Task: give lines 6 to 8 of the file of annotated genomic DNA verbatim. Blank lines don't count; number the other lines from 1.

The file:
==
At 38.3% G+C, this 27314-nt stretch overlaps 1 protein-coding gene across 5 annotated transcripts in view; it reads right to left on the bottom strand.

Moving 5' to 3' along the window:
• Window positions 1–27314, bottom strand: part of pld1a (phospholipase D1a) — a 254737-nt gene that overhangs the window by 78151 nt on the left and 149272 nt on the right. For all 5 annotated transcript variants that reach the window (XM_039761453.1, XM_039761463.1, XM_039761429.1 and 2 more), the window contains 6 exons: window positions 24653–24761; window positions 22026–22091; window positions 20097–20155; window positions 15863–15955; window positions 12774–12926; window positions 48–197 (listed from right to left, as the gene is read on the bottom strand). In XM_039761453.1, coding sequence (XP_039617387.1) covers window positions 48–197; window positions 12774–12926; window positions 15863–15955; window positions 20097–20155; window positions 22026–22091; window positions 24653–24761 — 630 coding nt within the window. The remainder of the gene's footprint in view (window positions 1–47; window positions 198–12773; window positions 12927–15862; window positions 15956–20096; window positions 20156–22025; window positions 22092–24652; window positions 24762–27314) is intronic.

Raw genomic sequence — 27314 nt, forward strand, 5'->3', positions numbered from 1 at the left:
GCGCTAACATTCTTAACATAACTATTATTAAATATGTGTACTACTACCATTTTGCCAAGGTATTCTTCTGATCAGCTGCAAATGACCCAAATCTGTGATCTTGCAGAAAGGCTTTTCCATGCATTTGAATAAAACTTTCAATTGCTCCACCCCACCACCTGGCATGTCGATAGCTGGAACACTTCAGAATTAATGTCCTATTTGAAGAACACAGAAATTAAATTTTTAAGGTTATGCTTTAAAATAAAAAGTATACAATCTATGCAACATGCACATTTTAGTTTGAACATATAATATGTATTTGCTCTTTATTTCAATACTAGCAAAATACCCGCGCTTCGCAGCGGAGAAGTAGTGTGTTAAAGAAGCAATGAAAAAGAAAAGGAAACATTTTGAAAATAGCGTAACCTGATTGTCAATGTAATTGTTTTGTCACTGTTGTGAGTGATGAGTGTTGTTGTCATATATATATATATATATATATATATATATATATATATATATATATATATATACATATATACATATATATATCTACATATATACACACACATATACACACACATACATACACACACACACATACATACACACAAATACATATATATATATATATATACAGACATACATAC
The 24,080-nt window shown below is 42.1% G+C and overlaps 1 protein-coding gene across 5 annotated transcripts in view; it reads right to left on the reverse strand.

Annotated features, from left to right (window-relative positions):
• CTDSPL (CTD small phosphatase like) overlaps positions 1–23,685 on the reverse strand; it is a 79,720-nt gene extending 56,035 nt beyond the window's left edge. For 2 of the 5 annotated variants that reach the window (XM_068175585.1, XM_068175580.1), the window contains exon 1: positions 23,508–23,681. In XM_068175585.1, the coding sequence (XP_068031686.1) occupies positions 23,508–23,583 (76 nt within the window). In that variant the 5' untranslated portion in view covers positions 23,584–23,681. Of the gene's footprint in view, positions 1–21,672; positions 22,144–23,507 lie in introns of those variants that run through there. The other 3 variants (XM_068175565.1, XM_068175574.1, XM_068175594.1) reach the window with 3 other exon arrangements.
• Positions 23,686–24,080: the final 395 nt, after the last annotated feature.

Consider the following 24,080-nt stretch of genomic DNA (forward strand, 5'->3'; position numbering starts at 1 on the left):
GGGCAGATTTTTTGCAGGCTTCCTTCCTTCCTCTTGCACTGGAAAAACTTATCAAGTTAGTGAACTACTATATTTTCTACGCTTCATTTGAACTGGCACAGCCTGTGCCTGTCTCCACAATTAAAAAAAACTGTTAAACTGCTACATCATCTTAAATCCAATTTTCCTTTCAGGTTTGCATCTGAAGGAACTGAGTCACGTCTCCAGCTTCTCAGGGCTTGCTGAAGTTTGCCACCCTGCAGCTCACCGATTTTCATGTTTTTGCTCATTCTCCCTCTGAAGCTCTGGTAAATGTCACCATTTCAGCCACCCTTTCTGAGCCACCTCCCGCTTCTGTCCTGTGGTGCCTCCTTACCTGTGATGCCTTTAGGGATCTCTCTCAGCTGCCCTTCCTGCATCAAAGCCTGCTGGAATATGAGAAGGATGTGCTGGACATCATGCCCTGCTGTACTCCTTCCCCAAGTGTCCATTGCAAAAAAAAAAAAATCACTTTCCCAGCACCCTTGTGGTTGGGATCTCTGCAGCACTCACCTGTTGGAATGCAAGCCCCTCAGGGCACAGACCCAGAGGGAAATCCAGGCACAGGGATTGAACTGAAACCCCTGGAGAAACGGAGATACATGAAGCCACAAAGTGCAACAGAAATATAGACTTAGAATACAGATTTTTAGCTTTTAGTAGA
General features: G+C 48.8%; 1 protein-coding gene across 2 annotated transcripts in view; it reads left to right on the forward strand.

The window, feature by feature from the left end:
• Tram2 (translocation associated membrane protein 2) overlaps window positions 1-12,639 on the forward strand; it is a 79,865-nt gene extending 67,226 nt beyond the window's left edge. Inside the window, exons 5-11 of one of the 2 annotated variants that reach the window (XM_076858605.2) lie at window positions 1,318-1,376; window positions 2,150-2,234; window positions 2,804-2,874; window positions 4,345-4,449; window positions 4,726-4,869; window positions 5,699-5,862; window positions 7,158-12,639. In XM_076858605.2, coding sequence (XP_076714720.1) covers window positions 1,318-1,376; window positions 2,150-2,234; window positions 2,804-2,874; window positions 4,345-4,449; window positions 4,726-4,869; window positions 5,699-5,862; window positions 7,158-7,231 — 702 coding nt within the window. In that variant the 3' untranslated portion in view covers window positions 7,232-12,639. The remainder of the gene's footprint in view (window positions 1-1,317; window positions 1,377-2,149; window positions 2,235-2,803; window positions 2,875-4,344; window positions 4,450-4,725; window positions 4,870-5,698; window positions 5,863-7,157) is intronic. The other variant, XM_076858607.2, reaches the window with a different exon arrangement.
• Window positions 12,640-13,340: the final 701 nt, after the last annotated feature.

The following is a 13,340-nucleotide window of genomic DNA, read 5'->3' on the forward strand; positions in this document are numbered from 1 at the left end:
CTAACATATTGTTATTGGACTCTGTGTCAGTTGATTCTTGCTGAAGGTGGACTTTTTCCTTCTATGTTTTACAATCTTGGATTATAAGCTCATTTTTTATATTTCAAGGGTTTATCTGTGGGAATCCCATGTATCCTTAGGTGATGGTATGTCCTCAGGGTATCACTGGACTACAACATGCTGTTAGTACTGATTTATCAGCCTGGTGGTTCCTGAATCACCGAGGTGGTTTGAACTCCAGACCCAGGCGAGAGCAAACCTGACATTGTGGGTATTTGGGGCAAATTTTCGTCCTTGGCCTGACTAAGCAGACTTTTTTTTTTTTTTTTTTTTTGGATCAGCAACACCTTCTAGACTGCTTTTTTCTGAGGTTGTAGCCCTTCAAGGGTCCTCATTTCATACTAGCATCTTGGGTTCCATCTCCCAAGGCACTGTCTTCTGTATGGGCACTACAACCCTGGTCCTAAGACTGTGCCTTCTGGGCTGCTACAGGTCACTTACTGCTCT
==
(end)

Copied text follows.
The 24,080-nt window shown below is 42.1% G+C and overlaps 1 protein-coding gene across 5 annotated transcripts in view; it reads right to left on the reverse strand.

Annotated features, from left to right (window-relative positions):
• CTDSPL (CTD small phosphatase like) overlaps positions 1–23,685 on the reverse strand; it is a 79,720-nt gene extending 56,035 nt beyond the window's left edge. For 2 of the 5 annotated variants that reach the window (XM_068175585.1, XM_068175580.1), the window contains exon 1: positions 23,508–23,681. In XM_068175585.1, the coding sequence (XP_068031686.1) occupies positions 23,508–23,583 (76 nt within the window). In that variant the 5' untranslated portion in view covers positions 23,584–23,681. Of the gene's footprint in view, positions 1–21,672; positions 22,144–23,507 lie in introns of those variants that run through there. The other 3 variants (XM_068175565.1, XM_068175574.1, XM_068175594.1) reach the window with 3 other exon arrangements.